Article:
Texas real estate agent details 'house of horror' home overtaken by squatters: 'Not even habitable'

3 weeks ago 16

Ads by AdZippy

Join Fox News for access to this content

You have reached your maximum number of articles. Log in or create an account FREE of charge to continue reading.

Please enter a valid email address.

A Texas real estate agent detailed the worst squatter house he has ever encountered in his experience helping homeowners remove unlawful occupants from their property, and says damages would have totaled $150,000.

George Huntoon told Fox News Digital during a phone interview that though the squatters were eventually removed from the property, the house was left unrecognizable. The filthy conditions made the residence unlivable and the damage was so extreme that the house no longer stands.

The squatters had lived in the house for one to two years prior to Huntoon arriving to assist in January 2023. It was not until April 2023 that the squatters were all finally removed from the property.

A split image of damage done to a home occupied by squatters in Texas

A Texas real estate agent spoke to Fox News Digital about the worst squatter home he has seen, which would have cost around $150,000 to fix. (George Huntoon)


Huntoon previously told Fox News Digital in a phone interview that he was brought in by the owner's cousin, as the owner of the property was an elderly woman living in a nursing home. 

"This Murrayhill house was just the house of horrors, and it was just unlike anything anyone's ever seen," Huntoon told Fox News Digital.

"Criminal activity was off the charts and the cops would come regularly, probably once a week. It was just drug infested, but for whatever reason, they might arrest someone, and then the person was back out on the street the next day, but they just couldn't get a handle on it," Huntoon added. 

At any given time, Huntoon said there were "easily 10 people" in the house, all contributing greatly to the wreckage. 


"It was a rotating cast of characters often, but it was always on average, at any given day that I went over there, it was easily 10 people," Huntoon said.

The outside of a house taken over by squatters in Houston, Texas

George Huntoon was going through the court process while also trying to push the squatters out of the home. (George Huntoon)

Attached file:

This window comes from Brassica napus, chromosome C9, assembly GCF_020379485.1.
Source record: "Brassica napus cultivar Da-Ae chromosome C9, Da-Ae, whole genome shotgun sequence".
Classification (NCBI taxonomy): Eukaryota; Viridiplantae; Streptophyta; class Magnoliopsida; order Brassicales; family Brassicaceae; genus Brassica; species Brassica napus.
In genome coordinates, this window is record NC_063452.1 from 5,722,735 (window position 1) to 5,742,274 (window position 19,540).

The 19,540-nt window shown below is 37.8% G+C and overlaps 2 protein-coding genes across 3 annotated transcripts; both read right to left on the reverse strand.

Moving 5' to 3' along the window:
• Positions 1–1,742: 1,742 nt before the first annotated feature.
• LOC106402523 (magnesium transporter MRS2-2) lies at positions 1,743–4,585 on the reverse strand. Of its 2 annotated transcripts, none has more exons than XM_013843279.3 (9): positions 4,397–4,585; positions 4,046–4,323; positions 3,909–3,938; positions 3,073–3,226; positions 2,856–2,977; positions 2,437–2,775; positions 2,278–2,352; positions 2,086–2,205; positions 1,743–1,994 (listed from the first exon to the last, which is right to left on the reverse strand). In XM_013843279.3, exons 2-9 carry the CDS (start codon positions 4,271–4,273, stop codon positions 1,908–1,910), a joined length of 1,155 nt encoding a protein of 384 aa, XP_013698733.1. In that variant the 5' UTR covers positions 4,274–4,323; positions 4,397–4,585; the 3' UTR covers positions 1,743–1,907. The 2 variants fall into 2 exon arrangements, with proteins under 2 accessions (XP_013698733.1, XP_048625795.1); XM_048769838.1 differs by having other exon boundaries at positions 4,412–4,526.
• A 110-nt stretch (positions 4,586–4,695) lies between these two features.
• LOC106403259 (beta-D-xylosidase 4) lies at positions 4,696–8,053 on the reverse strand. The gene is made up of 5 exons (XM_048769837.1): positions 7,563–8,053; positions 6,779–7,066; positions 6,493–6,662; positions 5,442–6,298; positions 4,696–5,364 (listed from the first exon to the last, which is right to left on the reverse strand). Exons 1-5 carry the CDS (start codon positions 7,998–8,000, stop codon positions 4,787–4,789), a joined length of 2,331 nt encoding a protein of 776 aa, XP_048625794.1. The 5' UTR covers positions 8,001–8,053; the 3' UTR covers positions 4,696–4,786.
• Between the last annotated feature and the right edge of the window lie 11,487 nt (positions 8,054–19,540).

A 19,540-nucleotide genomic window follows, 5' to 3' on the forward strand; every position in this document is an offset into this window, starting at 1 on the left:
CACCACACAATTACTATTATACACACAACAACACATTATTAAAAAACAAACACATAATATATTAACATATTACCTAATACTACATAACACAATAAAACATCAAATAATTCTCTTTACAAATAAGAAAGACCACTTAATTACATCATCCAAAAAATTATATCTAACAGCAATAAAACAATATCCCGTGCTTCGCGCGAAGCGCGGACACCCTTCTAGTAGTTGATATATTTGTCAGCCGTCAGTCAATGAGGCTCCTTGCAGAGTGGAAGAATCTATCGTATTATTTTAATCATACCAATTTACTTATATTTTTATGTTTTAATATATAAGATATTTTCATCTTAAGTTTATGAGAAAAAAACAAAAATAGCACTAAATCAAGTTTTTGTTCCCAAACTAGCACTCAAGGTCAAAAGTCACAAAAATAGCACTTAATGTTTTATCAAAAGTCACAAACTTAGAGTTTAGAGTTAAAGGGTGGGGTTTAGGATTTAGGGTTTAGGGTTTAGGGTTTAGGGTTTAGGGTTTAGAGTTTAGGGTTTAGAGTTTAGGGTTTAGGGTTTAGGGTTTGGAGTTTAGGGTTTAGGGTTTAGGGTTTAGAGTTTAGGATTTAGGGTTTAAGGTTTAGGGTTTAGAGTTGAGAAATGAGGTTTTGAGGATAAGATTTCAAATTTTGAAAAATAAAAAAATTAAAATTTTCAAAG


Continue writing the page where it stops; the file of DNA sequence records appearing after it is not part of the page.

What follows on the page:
The house quickly became one that Huntoon described as "not even habitable."

He described rotten food scattered around the property and plumbing barely working. He detailed the walls being turned into a canvas for spray-painting graffiti and piles of stolen junk filling up rooms. 

Huntoon visited the house often, trying to get the squatters to leave on their own while simultaneously going through the court process to get them removed. 


His approach to their removal included a detailed cover story that created a sense of trust. He hinted to the squatters that the police were going to come to the residence. Slowly, they started to move out of the home, but Huntoon said there were three or four of them who kept coming back. The remaining squatters were eventually arrested by police. 

When squatters live on a property, it not only affects the property owner, but also everyone else living in the neighborhood. This can leave the damage caused to fall on the shoulders of the homeowner, even though they are just trying to regain their rightful residence. 

"The city was trying to come down hard on the owner, because they were blaming her for all these people and the mess," Huntoon said. "The neighbors had been complaining, so the city was coming out red tagging her house."

Trash in front of home when occupied by squatters

The remaining squatters living on the property were eventually arrested. (George Huntoon)

"Her house was being taken over, so this thing was snowballing out of control," Huntoon added. "So I had to deal with the city to keep telling him, 'Hey, look, I'm here, I'm on your side, but you need to give me some support.' I even had to go to court a few times."

After the squatters were out, Huntoon made plans for the home. He said reconstruction was not on the table due to the massive price tag as a result of the significant damage. 


"Once I got all the people out, we had a big dumpster dropped in the driveway, had the house completely emptied out, so we could actually see everything. As I went through it, I had different contractors come over," Huntoon said. "The cost to fix up this house, to return it to a nice looking, normal, livable home, would have been around $150,000."

The house sold, but since the squatter damage was so extensive, the house did not survive. 

"They just bulldozed it," Huntoon said of the current owners. "Now it's just dirt."

Read Entire Article